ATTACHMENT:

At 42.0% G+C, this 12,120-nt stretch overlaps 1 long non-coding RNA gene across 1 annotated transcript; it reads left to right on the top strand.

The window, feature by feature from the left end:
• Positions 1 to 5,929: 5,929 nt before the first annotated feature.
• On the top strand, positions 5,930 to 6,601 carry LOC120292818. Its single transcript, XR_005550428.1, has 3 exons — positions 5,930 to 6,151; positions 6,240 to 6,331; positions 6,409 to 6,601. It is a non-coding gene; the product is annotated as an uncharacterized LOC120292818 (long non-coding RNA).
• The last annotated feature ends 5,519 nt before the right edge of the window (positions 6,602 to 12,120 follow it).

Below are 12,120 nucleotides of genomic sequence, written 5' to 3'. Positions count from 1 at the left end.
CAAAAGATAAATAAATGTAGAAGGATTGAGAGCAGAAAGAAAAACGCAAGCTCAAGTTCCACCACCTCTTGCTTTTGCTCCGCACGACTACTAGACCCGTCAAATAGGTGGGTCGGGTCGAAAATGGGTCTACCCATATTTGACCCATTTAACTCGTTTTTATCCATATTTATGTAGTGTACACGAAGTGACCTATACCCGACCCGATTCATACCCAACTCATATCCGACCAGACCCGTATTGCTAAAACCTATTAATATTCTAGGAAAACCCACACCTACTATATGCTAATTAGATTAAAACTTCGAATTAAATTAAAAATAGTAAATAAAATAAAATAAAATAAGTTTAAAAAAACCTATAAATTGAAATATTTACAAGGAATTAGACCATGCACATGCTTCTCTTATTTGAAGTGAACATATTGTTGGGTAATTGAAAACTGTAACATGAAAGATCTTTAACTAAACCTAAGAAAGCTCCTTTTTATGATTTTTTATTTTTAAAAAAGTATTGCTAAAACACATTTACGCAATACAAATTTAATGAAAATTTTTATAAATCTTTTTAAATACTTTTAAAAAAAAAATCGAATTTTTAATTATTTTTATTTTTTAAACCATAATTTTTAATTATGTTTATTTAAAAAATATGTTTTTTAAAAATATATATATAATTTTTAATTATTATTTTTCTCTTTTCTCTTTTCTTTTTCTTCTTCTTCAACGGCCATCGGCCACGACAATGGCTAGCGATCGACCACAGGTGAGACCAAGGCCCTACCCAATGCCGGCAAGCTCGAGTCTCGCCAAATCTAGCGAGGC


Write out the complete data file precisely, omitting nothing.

At 42.0% G+C, this 12,120-nt stretch overlaps 1 long non-coding RNA gene across 1 annotated transcript; it reads left to right on the top strand.

The window, feature by feature from the left end:
• Positions 1 to 5,929: 5,929 nt before the first annotated feature.
• On the top strand, positions 5,930 to 6,601 carry LOC120292818. Its single transcript, XR_005550428.1, has 3 exons — positions 5,930 to 6,151; positions 6,240 to 6,331; positions 6,409 to 6,601. It is a non-coding gene; the product is annotated as an uncharacterized LOC120292818 (long non-coding RNA).
• The last annotated feature ends 5,519 nt before the right edge of the window (positions 6,602 to 12,120 follow it).

Below are 12,120 nucleotides of genomic sequence, written 5' to 3'. Positions count from 1 at the left end.
CAAAAGATAAATAAATGTAGAAGGATTGAGAGCAGAAAGAAAAACGCAAGCTCAAGTTCCACCACCTCTTGCTTTTGCTCCGCACGACTACTAGACCCGTCAAATAGGTGGGTCGGGTCGAAAATGGGTCTACCCATATTTGACCCATTTAACTCGTTTTTATCCATATTTATGTAGTGTACACGAAGTGACCTATACCCGACCCGATTCATACCCAACTCATATCCGACCAGACCCGTATTGCTAAAACCTATTAATATTCTAGGAAAACCCACACCTACTATATGCTAATTAGATTAAAACTTCGAATTAAATTAAAAATAGTAAATAAAATAAAATAAAATAAGTTTAAAAAAACCTATAAATTGAAATATTTACAAGGAATTAGACCATGCACATGCTTCTCTTATTTGAAGTGAACATATTGTTGGGTAATTGAAAACTGTAACATGAAAGATCTTTAACTAAACCTAAGAAAGCTCCTTTTTATGATTTTTTATTTTTAAAAAAGTATTGCTAAAACACATTTACGCAATACAAATTTAATGAAAATTTTTATAAATCTTTTTAAATACTTTTAAAAAAAAAATCGAATTTTTAATTATTTTTATTTTTTAAACCATAATTTTTAATTATGTTTATTTAAAAAATATGTTTTTTAAAAATATATATATAATTTTTAATTATTATTTTTCTCTTTTCTCTTTTCTTTTTCTTCTTCTTCAACGGCCATCGGCCACGACAATGGCTAGCGATCGACCACAGGTGAGACCAAGGCCCTACCCAATGCCGGCAAGCTCGAGTCTCGCCAAATCTAGCGAGGC